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Co-op dwellers pile up nest eggs Housing program provides incentives to accumulate funds for buying homes

The family from Burma, the single mother from Puerto Rico and the Trinidad native make an unlikely West Side triumvirate.

They live in a three-family co-op rehabilitated and owned by PUSH Buffalo, a housing advocacy group active on the West Side. The living spaces are intended as transitional housing, helping tenants gather the resources needed to buy homes in the neighborhood.

To further that goal, tenants pay below-market rent and have $75 a month set aside in a federal First Home Club home-buying program.

For 18 months, M&T Bank, the program's administrator, matches the grant on a 3-to-1 basis. The tenant then is required to buy a home and finance it through M&T.

"This is a wonderful opportunity and a privilege," said Augustine Gilchrist, who moved to Buffalo a year ago from New York City. "There are a lot of people who need help, who need a start."

Dashmily Noriega and her 4-year-old son, Jahdil; and Zaw Win; his wife, Myo Khing; and their daughter, Sara Yud Maung, also live in the building at 19th Street and Massachusetts Avenue.

"The idea of building these co-ops is to allow community members access to equity but, more importantly, create community in a place where people don't often come together because they're [reluctant] to go outdoors due to gunshots or gangs," said Kirk Laubenstein, PUSH's cooperative coordinator.

"It's a way to give the power back to the community," he said.

PUSH Buffalo recently acquired 129 Chenango St., which it is rehabilitating into a second planned co-op.

Noriega, who for five years traveled frequently between her native Puerto Rico, Buffalo and Florida, said she was grateful to PUSH for enabling her to leave a distressed apartment on the Lower West Side.

"It was much worse there. This is better, much better. I don't have roaches, and the area is better," Noriega said. "They help me, and they help the community."

The tenants practice cooperative living, meeting monthly to discuss home improvements, gardening and other issues. They also work on neighborhood-building projects. At their June 24 meeting, they discussed purchasing a security system with a $1,200 fund set up by PUSH to support such efforts.

Plans call for a communal space for sorting out groceries bought in bulk and to house laundry facilities and a computer with Internet access.

"[The meetings have] been a good experience because when we're together we explain our needs and what's going on in the community," Noriega said.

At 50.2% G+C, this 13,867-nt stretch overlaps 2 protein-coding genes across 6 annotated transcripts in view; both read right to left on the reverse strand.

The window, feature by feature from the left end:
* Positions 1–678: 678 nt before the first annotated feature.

Gilchrist said PUSH helped her get out of a bad rental situation shortly after she moved to Buffalo. Now a board member, she appreciates the co-op arrangement.

"We live here like you would live anywhere else -- we live independently. And we bring issues to the table and discuss them," she said.

Gilchrist, who has a sister in Toronto, decided to move to Buffalo after searching the Internet and coming upon the city's affordable housing market. Her father visits Toronto from Trinidad annually, so being able to see both family members more often was an added incentive.

She holds two part-time jobs, as a research interviewer at Roswell Park Cancer Institute and as a counselor for breast-feeding mothers.

Win, who was a political prisoner in Burma for four years during the early 1990s after being sentenced to hard labor, said he also was grateful to be in the apartment. On a wall is a picture of revolutionary icon Che Guevara and a banner with a fighting peacock -- the same as his tattoo. It is the logo of an anti-government organization to which he belongs.

Win packs books at the Harlequin Distribution Center on Walden Avenue in Cheektowaga, while his wife is employed at a garment business on the East Side.

Adjustment, he said, has been difficult since arriving in the United States two years ago from a Thai refugee camp.

Being so far from the ongoing struggle against the military dictatorship that rules his country has been difficult. The junta -- which is widely accused of human-rights abuses -- changed the country's name to Myanmar from Burma, although Win and other dissidents, and many countries, including the United States government, don't recognize it.

But Win is conflicted because his daughter has opportunities in the United States that are not available in Burma.

"Being here is only for [myself and my family]," said Win, wearing a T-shirt that read "Stop Military Invasion in Burma."

"I want to help other people," he said.


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